Massachusetts State Senator Bruce Tarr has introduced SD.2002 – a bill to prohibit traveling wild and exotic animal acts in the state.
Massachusetts State Senator Bruce Tarr has introduced SD.2002 – a bill to prohibit traveling wild and exotic animal acts in the state. ADI was honored to work with Senator Tarr and local advocates on the bill, reflecting increasing public recognition that these acts are both cruel and dangerous.
This follows the Feld organization recently announcing its closure of Ringling Bros. circuses, citing decreased ticket sales over the last decade, a change in views from audiences, and admitting that “It isn’t relevant to people in the same way.”
ADI has led the campaign to expose the suffering and educate the public around the world, providing video evidence, prosecutions, and expert reviews. 34 nations have reviewed the evidence and taken action to end traveling circus performances. Across 27 states in the US, 68 jurisdictions have already decided to either ban or restrict the use of wild animals in traveling shows, due to concerns about public safety and animal welfare.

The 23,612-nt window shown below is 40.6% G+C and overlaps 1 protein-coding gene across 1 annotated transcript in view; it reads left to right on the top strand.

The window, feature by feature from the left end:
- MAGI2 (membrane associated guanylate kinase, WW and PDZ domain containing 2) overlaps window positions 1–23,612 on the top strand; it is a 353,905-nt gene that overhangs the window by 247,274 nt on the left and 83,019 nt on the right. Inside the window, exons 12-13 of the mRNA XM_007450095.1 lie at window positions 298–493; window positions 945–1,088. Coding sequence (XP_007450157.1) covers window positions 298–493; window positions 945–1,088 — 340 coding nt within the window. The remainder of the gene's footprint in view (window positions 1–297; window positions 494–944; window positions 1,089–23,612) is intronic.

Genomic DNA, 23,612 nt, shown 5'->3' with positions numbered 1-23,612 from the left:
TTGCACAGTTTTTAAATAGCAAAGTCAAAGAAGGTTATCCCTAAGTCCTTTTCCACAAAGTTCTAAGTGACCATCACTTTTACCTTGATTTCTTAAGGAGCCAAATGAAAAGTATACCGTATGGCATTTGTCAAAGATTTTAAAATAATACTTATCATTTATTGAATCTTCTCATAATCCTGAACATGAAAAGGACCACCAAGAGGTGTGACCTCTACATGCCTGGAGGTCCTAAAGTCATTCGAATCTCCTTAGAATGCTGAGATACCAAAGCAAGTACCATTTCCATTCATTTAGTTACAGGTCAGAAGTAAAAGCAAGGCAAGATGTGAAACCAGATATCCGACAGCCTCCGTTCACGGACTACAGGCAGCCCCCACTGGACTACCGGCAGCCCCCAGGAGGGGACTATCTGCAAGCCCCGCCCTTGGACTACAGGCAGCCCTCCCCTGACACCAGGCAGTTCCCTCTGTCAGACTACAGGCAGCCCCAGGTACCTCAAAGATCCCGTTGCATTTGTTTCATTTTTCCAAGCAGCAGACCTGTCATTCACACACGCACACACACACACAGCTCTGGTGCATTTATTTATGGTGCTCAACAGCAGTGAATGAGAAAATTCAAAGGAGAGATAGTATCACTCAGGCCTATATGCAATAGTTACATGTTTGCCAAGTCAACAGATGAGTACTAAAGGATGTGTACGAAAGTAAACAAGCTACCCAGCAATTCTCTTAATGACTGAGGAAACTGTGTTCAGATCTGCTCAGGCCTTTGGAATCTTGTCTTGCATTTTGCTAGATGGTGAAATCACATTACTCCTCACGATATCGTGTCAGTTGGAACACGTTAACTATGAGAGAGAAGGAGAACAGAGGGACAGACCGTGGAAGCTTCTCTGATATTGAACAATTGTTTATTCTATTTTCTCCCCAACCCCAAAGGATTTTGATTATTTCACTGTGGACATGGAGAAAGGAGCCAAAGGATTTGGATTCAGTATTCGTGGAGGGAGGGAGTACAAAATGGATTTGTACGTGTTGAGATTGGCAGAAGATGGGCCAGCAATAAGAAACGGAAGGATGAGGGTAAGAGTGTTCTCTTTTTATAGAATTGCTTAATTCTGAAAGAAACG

ADI is also supporting Representatives Ryan Costello (R-PA) and Raul Grijalva (D-AZ), who launched Traveling Exotic Animal and Public Safety Protection Act (TEAPSPA) in Congress last November. The congressmen have concluded that ending wild animal use is the only practical approach to deal with public safety issues and inspection and oversight problems repeatedly cited by the Office of the Inspector General (OIG).
Once a ban is in place, ADI has offered to assist with the relocation of circus animals should the need arise. Despite assurances from the circus industry, the physical and psychological health of animals in circuses is inevitably compromised. Animals in circuses are routinely subjected to brutal training methods and violence.